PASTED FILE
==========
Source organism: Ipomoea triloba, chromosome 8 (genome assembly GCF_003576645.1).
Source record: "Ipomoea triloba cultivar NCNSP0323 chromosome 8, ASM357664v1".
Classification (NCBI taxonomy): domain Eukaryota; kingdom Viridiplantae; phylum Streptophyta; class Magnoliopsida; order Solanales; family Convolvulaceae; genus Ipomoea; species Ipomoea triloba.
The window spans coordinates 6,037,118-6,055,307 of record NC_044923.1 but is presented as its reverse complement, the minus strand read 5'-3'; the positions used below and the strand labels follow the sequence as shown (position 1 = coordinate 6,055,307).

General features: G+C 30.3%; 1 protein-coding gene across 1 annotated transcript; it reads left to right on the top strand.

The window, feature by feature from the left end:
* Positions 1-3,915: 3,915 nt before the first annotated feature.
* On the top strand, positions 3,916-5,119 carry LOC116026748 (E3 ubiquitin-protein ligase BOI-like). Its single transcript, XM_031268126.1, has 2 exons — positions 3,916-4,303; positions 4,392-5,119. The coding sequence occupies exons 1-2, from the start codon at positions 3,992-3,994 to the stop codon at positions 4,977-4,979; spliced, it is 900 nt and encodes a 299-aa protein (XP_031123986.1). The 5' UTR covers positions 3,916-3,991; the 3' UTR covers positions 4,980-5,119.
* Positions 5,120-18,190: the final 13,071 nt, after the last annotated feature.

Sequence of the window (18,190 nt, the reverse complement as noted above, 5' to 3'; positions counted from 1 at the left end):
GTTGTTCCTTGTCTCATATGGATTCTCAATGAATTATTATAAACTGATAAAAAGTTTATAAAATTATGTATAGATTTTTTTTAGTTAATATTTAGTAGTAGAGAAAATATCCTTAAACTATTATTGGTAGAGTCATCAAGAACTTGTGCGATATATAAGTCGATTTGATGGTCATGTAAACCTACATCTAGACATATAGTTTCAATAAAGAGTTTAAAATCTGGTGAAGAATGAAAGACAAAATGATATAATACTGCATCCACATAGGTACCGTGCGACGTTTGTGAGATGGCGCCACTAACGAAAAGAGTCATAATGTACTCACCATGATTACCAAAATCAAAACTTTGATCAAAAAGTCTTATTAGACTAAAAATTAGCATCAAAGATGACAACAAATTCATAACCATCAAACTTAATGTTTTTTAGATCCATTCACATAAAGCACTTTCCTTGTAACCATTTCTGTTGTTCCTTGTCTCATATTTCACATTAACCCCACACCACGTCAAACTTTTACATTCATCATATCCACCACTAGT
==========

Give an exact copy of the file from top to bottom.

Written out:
Source organism: Ipomoea triloba, chromosome 8 (genome assembly GCF_003576645.1).
Source record: "Ipomoea triloba cultivar NCNSP0323 chromosome 8, ASM357664v1".
Classification (NCBI taxonomy): domain Eukaryota; kingdom Viridiplantae; phylum Streptophyta; class Magnoliopsida; order Solanales; family Convolvulaceae; genus Ipomoea; species Ipomoea triloba.
The window spans coordinates 6,037,118-6,055,307 of record NC_044923.1 but is presented as its reverse complement, the minus strand read 5'-3'; the positions used below and the strand labels follow the sequence as shown (position 1 = coordinate 6,055,307).

General features: G+C 30.3%; 1 protein-coding gene across 1 annotated transcript; it reads left to right on the top strand.

The window, feature by feature from the left end:
* Positions 1-3,915: 3,915 nt before the first annotated feature.
* On the top strand, positions 3,916-5,119 carry LOC116026748 (E3 ubiquitin-protein ligase BOI-like). Its single transcript, XM_031268126.1, has 2 exons — positions 3,916-4,303; positions 4,392-5,119. The coding sequence occupies exons 1-2, from the start codon at positions 3,992-3,994 to the stop codon at positions 4,977-4,979; spliced, it is 900 nt and encodes a 299-aa protein (XP_031123986.1). The 5' UTR covers positions 3,916-3,991; the 3' UTR covers positions 4,980-5,119.
* Positions 5,120-18,190: the final 13,071 nt, after the last annotated feature.

Sequence of the window (18,190 nt, the reverse complement as noted above, 5' to 3'; positions counted from 1 at the left end):
GTTGTTCCTTGTCTCATATGGATTCTCAATGAATTATTATAAACTGATAAAAAGTTTATAAAATTATGTATAGATTTTTTTTAGTTAATATTTAGTAGTAGAGAAAATATCCTTAAACTATTATTGGTAGAGTCATCAAGAACTTGTGCGATATATAAGTCGATTTGATGGTCATGTAAACCTACATCTAGACATATAGTTTCAATAAAGAGTTTAAAATCTGGTGAAGAATGAAAGACAAAATGATATAATACTGCATCCACATAGGTACCGTGCGACGTTTGTGAGATGGCGCCACTAACGAAAAGAGTCATAATGTACTCACCATGATTACCAAAATCAAAACTTTGATCAAAAAGTCTTATTAGACTAAAAATTAGCATCAAAGATGACAACAAATTCATAACCATCAAACTTAATGTTTTTTAGATCCATTCACATAAAGCACTTTCCTTGTAACCATTTCTGTTGTTCCTTGTCTCATATTTCACATTAACCCCACACCACGTCAAACTTTTACATTCATCATATCCACCACTAGT